They make pronouncements that put down the Other with no counter from leaders to push back the radicals and extremists in their midst. They are either of the same persuasion or are just cowards. It is only left to laypeople like you and me to push back. Such is the character of our political elites. 

Let me give you a recent case in point. Has anybody heard of any push back from any Malay or Muslim ministers on the recent “cross-lighted” building in Penang? (The lights on the facade of a semi-built building appeared to be in the shape of a cross, and people objected to it on social media.) None. Crickets.

Why can’t a chorus of government leaders and Muftis stand up and say this is absolutely embarrassing to my race and religion. Where are the voices saying that even if that is a sign of the cross, it means nothing to my pride or my religion? That Islam, and the faith of Muslims, is so strong that it has no problem allowing the expression of another religion in as grand a look as it wants in a Muslim majority country like Malaysia. 

They are so scared that they have no ability to lead. So they allow the extremist elements in our society to set the agenda.

Have any of you been to Lutong in Sarawak? Go there on a Friday or a Sunday and see how the car parks open up between the An-Naim Mosque and the Good Shepherd Church, sitting side-by-side and providing congregants of both to have space to attend to their religious affairs. Instead, in the peninsula, we have the Taman Medan church in Selangor facing protests for putting up a cross.  

The lesson from our cousins in Sabah and Sarawak is clear. If you believe your race and religion is above others’ and you act accordingly, you will become racists and bigots. 

Your race, your ethnicity, is neither biological nor genetic, it’s just cultural. Otherwise, the peninsula Malays, Muruts, Bajaus, Ibans, Jawas, Minangs, Filipinos, Cubans, Colombians, Mexicans, and countless others’ so-called races and ethnicities would be of one race. So to those who insist that race is biological, wake up. If you want to understand why all these disparate races look biologically the same, pick up a book on evolution by natural selection.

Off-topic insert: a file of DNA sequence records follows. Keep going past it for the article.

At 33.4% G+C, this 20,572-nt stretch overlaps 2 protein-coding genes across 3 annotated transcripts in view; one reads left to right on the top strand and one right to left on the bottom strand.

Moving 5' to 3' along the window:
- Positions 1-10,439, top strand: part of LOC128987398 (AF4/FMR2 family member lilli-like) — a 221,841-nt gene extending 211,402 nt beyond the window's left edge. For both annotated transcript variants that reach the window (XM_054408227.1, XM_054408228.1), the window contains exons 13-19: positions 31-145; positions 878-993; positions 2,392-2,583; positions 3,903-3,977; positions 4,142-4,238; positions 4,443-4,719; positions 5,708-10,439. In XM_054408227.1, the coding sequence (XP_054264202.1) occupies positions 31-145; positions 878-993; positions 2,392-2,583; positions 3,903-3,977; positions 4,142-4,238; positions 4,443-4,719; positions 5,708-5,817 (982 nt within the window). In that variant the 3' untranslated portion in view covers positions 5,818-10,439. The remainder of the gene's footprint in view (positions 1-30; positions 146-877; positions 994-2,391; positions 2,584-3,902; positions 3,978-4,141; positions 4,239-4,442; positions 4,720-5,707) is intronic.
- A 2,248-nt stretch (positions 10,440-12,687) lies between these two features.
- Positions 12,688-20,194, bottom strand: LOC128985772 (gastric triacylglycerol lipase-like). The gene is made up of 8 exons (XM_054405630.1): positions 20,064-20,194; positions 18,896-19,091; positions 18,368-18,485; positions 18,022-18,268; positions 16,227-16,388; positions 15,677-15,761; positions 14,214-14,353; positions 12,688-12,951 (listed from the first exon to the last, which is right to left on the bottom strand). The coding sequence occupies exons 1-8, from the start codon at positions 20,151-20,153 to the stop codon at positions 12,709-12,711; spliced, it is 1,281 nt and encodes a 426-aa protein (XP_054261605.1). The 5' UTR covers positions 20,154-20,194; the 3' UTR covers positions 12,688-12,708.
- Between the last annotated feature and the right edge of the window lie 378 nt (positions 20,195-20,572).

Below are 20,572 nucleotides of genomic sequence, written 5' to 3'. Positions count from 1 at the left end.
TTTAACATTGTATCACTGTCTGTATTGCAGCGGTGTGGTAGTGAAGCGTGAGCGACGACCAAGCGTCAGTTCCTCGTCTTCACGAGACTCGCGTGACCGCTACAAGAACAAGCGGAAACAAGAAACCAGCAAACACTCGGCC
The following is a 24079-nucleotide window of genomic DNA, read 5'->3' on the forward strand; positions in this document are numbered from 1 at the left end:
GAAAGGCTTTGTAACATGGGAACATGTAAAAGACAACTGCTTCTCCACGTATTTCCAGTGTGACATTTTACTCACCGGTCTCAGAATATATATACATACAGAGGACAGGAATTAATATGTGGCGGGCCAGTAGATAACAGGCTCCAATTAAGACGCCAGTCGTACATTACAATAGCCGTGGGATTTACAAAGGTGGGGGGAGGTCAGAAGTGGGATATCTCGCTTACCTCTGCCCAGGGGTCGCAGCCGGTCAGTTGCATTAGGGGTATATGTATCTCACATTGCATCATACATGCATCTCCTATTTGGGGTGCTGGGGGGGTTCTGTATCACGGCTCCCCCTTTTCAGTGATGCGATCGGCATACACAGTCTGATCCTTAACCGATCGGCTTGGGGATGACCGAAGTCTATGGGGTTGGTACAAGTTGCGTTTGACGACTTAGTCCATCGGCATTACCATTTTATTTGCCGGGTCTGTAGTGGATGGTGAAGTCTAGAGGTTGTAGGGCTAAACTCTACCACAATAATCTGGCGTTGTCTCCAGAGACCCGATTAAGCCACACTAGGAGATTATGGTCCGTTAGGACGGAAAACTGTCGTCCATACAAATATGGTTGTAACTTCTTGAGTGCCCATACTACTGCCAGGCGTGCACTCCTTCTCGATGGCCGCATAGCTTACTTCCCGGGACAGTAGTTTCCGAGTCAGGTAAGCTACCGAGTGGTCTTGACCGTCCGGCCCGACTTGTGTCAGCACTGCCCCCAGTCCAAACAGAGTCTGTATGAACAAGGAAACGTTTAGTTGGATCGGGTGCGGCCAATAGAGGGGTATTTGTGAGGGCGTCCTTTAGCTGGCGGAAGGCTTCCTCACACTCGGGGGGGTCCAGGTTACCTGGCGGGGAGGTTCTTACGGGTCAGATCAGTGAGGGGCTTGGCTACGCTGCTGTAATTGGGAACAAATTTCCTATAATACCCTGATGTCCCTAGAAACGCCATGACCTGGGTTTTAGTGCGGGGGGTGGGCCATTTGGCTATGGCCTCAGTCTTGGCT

Being a humanist instead of a racist means that you know that your so-called race is merely an accident of birth and yours is nothing more special than the next person’s. That no matter your ethnicity, it merely defines your cultural roots, not you nor the other person.

Take pride in your culture; celebrate it as part of what makes all of us a nation of cultures, but know that it is not what defines you nor is it what makes you a better person. You make yourself a better person. 

Pluralism means you believe that yours is the right religion for you and maybe for others if they so choose but you accept that others have a right to feel the same about their religion. 

And for those who say pluralism will ail the community, I say you can keep your bigotry to yourself. It is beliefs like that that are polarising our nation today.

Have you seen how Sarawakians and Sabahans eat together, be together, celebrate together?

Does that make you smile and warm your heart, or does the sight of Muslims eating and drinking with others at the same table disgust you?

That will tell you what kind of human being you are. 

We have to ask ourselves, does our race or religion make us better human beings or do they make us judgmentally arrogant to others? It cannot be that a superior culture or a superior religion makes us worse human beings to those around us. But if it does, than maybe what we are practicing is be the right thing after all.

Maybe we should look around us and see where people are living on much better terms with each other, in harmony and happiness, and with mutual respect – and ask why. 

We cannot demand respect from others. There is no such thing. We need to earn respect.

Our cousins in Sabah and Sarawak have earned my utmost respect. They are the better angels of our nature.